Science Fair Project Encyclopedia
Twisted pair cabling is a common form of wiring in which two conductors are wound around each other for the purposes of cancelling out electromagnetic interference known as crosstalk. The number of twists per metre make up part of the specification for a given type of cable. The greater the number of twists, the more crosstalk is reduced. Twisting wires decreases interference because:
- The loop area between the wires (which determines the magnetic coupling into the signal) is reduced as much as physically possible.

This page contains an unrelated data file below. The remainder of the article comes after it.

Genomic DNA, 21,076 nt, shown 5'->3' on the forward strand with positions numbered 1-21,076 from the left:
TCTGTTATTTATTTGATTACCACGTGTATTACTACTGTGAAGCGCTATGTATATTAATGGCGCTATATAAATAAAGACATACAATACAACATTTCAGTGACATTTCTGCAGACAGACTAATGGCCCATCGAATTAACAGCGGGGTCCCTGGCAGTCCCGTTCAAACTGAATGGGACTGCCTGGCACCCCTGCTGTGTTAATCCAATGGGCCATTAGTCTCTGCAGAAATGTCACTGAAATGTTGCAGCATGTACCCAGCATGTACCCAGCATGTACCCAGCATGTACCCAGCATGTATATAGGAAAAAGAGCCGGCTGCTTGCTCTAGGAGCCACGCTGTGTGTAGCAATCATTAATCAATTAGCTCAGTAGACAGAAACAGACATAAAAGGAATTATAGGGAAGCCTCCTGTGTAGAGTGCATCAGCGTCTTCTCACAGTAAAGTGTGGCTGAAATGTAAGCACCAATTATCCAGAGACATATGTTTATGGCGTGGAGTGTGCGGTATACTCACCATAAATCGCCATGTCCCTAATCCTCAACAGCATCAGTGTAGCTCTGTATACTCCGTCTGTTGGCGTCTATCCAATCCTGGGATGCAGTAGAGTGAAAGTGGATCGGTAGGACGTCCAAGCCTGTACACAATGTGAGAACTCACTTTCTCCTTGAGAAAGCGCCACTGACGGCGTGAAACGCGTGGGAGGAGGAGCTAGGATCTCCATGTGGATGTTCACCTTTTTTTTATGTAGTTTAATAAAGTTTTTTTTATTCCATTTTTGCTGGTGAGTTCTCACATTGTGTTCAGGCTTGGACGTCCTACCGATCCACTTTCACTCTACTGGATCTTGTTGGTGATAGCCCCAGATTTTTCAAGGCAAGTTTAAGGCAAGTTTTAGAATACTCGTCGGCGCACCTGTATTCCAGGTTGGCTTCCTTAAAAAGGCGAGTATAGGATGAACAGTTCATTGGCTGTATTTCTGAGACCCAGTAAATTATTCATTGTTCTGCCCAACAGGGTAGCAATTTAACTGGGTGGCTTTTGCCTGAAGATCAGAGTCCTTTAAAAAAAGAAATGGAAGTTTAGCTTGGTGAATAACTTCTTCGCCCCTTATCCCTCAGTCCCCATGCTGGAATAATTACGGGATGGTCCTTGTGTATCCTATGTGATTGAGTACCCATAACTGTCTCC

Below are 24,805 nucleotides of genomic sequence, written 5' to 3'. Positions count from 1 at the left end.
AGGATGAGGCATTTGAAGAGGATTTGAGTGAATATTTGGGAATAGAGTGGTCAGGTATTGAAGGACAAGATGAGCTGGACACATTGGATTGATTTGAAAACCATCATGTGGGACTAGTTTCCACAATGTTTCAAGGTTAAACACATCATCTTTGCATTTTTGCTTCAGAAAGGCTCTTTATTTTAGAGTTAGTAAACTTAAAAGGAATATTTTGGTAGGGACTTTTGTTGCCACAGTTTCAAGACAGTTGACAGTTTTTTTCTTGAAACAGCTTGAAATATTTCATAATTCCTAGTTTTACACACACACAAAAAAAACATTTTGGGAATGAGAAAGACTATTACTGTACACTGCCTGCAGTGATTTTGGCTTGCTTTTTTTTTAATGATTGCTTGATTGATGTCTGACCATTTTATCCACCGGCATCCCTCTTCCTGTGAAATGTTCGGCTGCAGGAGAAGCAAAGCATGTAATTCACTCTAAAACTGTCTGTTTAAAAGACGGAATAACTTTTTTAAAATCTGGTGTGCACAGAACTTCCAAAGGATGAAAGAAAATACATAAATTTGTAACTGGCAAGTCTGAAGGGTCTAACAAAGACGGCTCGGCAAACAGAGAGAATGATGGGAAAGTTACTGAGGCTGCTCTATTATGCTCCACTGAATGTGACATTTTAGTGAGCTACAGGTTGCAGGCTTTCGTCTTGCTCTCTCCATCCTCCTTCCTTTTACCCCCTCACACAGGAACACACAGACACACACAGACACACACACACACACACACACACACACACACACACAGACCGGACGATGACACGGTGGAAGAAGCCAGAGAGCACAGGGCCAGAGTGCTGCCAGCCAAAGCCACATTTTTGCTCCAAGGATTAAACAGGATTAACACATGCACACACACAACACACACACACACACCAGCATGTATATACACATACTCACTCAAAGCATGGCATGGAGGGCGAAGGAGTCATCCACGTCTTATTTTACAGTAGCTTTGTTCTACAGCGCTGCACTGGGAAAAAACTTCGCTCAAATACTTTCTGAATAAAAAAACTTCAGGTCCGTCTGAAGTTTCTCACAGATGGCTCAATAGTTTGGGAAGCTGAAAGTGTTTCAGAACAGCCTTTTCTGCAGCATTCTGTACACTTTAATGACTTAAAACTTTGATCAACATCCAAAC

- The directions of current generated by a uniform coupled magnetic field is reversed for every twist, cancelling each other out.
Shielded Twisted Pair (STP) has an outer conductive braided casing similar to coaxial cable and theoretically offers the best protection from interference. It was commonly used for token ring networks.
Foiled Twisted Pair (FTP) ...
In telephone applications, UTP is often grouped into sets of 25 pairs according to a standard 25-pair color code originally developed by AT&T. A typical subset of these colors (white/blue, blue/white, white/orange, orange/white) shows up in most UTP cables.
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